• Max herself is pretty desperate, hence why she is so attached to Dr. Martinez and Ella (the only two people besides Jeb and the Flock to act like an actual family to her. She also is desperate enough to move closer to "normal" at one point that she tries to hack a chip in her arm out with a jagged piece of sea shell and nearly bled to death.
  • Subverted in Neil Gaiman's Neverwhere, where the protagonist spends most of the book (or series) trying to get back to his normal life, and when he finally succeeds, realizes he doesn't want that any more, and returns to London Below.
  • A variant with Lirael in the Old Kingdom series. She wants to be normal — but for a Clayr, normal is having precognitive powers. She gets over it after she realizes she's Abhorsen-in-Waiting.
  • The Power of Five: All five of the kids wish this at some point.
    • Richard occasionally does this too, as it's implied he has some role in taking down the Old Ones. It turns out that his role was actually to stab his best friend in the heart.
  • This is a mayor plot point in The Progeny, as it is the reason why Emily aka Audra even wiped her mind to begin with. She was tired of being hunted as she's a Progeny, so she wanted to live a normal life. More specifically, she did it for her daughter.
  • Eilonwy, in the Prydain Chronicles, spends the entire series being more or less comfortable with the idea that she's "half an enchantress" and has latent magical powers, even though she can't always access them the way she'd like. At the end, however, when she learns that these same powers are the reason she has to leave the man she loves forever, she emphatically wishes that she could be rid of them. Fortunately, she's been carrying around a little Chekhov's Gun that can make her wish come true.
  • The Secrets of Drearcliff Grange School is set in a school where a small but significant number of students are Unusual: supernatural beings, or possessed of superpowers, or otherwise notably out of the ordinary. Most of them have some degree of wishing to be normal or worrying about how normal people think of them, but it's particularly strong with Gould, who was born with claws and fangs and unusually abundant hair after her mother was bitten by a werewolf, and doesn't have the option most of the others have of passing as normal to the casual glance.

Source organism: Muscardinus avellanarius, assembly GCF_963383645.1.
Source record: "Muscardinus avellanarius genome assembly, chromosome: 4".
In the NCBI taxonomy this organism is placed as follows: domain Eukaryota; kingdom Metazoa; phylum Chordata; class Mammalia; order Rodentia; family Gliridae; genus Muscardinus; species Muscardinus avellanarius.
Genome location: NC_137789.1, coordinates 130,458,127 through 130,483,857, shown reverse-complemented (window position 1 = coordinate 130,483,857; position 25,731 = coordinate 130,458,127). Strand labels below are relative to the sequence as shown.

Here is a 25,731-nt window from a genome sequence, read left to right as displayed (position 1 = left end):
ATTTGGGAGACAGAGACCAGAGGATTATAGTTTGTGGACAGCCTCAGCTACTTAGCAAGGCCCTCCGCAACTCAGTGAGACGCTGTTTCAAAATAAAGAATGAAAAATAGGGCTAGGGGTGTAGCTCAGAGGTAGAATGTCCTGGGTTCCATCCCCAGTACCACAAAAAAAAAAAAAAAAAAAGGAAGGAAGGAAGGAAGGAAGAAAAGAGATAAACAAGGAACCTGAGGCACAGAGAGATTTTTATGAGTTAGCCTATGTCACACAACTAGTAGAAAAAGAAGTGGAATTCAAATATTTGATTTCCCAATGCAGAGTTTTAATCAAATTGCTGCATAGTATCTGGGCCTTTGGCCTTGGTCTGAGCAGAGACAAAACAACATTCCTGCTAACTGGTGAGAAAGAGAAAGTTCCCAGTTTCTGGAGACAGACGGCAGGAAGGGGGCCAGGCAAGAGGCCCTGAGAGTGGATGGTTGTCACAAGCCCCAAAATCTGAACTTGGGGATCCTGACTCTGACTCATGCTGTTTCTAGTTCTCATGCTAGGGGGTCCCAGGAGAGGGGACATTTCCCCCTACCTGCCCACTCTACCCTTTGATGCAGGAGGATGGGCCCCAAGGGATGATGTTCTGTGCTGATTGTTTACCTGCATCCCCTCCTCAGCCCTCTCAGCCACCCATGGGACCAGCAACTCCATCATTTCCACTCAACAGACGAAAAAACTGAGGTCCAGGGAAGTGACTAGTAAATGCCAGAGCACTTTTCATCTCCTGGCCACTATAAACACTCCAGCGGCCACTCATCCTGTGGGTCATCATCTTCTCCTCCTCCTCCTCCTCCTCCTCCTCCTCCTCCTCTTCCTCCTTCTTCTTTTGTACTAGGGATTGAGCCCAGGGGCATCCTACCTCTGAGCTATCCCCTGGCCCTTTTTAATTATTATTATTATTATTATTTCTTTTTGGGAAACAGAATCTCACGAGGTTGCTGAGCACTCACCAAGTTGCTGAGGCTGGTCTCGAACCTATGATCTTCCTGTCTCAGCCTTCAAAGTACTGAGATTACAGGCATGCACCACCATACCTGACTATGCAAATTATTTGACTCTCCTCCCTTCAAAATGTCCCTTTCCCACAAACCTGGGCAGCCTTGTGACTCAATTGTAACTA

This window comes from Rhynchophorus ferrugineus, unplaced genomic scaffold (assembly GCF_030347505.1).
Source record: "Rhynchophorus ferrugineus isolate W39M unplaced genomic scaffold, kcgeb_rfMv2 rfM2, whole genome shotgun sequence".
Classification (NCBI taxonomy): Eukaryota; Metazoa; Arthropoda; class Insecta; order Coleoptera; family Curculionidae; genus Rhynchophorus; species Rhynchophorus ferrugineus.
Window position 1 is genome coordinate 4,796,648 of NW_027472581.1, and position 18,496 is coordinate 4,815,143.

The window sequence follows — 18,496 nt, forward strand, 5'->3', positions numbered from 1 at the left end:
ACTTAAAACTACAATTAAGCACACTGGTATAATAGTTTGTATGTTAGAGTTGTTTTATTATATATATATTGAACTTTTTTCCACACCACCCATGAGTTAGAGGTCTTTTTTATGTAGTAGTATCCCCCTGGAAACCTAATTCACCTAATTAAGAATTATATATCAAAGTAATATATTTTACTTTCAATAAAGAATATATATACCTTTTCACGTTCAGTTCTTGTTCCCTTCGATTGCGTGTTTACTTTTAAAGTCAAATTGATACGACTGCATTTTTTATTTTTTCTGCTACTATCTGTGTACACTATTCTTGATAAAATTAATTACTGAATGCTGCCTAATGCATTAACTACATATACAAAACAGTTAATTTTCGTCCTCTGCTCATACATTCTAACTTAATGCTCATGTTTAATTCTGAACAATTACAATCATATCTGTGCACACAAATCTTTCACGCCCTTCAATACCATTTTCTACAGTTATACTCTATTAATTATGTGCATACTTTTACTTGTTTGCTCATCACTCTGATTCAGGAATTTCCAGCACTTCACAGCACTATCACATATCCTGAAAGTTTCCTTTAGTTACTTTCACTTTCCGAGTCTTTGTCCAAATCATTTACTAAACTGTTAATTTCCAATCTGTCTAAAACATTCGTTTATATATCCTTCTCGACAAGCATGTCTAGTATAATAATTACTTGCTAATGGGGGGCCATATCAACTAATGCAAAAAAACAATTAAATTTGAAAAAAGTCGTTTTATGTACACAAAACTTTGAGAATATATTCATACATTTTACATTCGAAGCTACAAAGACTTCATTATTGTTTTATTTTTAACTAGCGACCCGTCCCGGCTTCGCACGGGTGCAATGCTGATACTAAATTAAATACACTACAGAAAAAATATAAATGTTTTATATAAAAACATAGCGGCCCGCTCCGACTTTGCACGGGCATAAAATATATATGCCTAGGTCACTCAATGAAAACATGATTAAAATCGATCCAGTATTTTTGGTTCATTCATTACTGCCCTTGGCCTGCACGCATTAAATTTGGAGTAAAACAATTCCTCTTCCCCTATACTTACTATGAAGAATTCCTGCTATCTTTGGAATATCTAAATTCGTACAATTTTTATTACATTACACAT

• Mocked heavily in A Series of Unfortunate Events. Hugo, Colette, and Kevin are carnival freaks who want to be normal people... only their "freakishness" consists respectively of a hunchback, double-jointedness, and ambidexterity. Eventually, the villain tempts them to evil with... heavy coats to conceal Hugo's hump and Colette's contortions, and a rope so that Kevin can tie a hand behind his back and pretend to be right-handed.
  • Witkacy of Shaman Blues would gladly get rid of his powers if he could, as for the majority of his life, they were all burden, no benefits — and right now, the benefits are somewhat unclear as well.
  • Star Wars Expanded Universe:
    • A New Dawn: Kanan Jarrus wants nothing more than for the Force to leave him alone, as being a Jedi in the time of the Empire is like having a target on your back at all times. He eventually gets over it, though.
  • The Stormlight Archive: In Edgedancer, Wyndle often bemoans the fact that he was bonded with Lift and thus doomed to a life of danger and bizarre adventures. He would much rather bond a cobbler, as was the original plan, and spend his life making shoes.
  • In "Jesus H. Christ", a story in Time After Time, a collection of short stories about time travel and alternate histories, Jesus just wants to be normal and not have to die on the cross. He doesn't get his wish.